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Atari Jaguar

The Atari Jaguar and the Atari Lynx were the last two Atari systems to be developed, not by Atari but by outside contractors; Atari did not want any direct involvement in hardware production. In 1990, Martin Brennan and John Mathieson said that not only could they make a console far superior to the Sega Genesis or the Super NES but be cost efficient at the same time. Atari immediately agreed and the system was released in 1993 for $250 under a $500 million manufacturing deal with IBM.

Initially the system sold well, but because of poor games it was eventually considered a failure. The system was quite difficult to program for, as the hardware had a large number of bugs, including one in the memory controller that kept some of its processors from being able to execute code from the system RAM [1] (http://slashdot.org/articles/00/03/02/1430232.shtml#1225535) [2] (http://slashdot.org/articles/00/03/02/1430232.shtml#1225584). The final nail in its coffin was the release of both the Sony PlayStation and Sega Saturn. In a last ditch effort, Atari tried to play down these two consoles by claiming the Jaguar was the only 64-bit system. Their effort was in vain, and production of the Jaguar stopped after the sale of Atari to JT Storage.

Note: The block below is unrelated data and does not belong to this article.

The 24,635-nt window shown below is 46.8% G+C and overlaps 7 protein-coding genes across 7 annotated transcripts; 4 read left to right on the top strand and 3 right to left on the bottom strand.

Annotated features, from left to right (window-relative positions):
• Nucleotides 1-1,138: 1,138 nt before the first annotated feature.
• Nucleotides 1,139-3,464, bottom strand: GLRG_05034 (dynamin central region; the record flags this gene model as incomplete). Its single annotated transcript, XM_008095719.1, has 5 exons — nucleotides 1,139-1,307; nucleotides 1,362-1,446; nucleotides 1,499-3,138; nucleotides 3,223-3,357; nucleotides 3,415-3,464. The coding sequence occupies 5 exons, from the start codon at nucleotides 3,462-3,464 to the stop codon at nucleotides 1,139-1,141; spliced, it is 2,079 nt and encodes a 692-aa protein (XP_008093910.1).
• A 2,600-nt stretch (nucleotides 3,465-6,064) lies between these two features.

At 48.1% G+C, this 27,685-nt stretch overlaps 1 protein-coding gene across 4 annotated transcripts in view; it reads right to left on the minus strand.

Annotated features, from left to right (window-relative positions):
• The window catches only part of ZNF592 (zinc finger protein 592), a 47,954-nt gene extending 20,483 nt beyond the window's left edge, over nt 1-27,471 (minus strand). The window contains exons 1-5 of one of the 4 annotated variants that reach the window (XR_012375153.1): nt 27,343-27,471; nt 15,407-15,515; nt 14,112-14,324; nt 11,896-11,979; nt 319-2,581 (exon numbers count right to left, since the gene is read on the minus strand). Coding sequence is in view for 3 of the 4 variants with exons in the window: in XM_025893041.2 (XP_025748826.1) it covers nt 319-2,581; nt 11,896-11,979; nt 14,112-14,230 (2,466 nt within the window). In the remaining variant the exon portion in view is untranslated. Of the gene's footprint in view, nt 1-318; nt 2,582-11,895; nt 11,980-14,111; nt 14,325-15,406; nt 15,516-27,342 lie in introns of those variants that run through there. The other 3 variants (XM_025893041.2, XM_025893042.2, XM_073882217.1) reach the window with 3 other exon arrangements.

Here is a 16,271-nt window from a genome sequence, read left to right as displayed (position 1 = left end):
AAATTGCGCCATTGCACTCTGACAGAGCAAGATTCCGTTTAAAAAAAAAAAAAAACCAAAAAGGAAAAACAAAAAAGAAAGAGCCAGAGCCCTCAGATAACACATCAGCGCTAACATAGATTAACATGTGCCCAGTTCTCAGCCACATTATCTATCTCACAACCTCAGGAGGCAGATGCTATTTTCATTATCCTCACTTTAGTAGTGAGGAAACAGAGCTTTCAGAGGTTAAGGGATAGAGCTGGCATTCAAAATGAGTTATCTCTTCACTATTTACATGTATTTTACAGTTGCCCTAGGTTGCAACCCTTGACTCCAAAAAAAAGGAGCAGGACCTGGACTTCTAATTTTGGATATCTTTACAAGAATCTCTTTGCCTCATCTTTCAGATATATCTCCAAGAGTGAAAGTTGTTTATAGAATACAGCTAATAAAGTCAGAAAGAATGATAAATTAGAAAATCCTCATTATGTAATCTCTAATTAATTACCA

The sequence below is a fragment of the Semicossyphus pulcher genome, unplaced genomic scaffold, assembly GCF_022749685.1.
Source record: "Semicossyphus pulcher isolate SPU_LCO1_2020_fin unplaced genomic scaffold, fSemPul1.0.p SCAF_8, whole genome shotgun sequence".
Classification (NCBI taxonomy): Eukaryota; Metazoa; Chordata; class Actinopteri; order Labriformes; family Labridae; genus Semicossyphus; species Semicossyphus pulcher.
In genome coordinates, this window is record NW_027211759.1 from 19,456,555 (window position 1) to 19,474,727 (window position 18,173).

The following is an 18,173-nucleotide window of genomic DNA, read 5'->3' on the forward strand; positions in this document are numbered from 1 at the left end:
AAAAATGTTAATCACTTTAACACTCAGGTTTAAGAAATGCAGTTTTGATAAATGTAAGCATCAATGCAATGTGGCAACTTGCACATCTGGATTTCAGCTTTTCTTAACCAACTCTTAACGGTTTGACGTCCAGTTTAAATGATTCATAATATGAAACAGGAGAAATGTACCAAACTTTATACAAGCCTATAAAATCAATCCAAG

CPUs: "Tom" (the video processor) - 32/64 bit graphics processor at 26.59Mhz, 64 bit object processor, 64 bit blitter, 64 bit DRAM controller "Jerry" (the audio processor) - 32 bit DSP at 26.6Mhz Motorola 68000 at 13.295Mhz
Storage:Cartridge - up to 6MB

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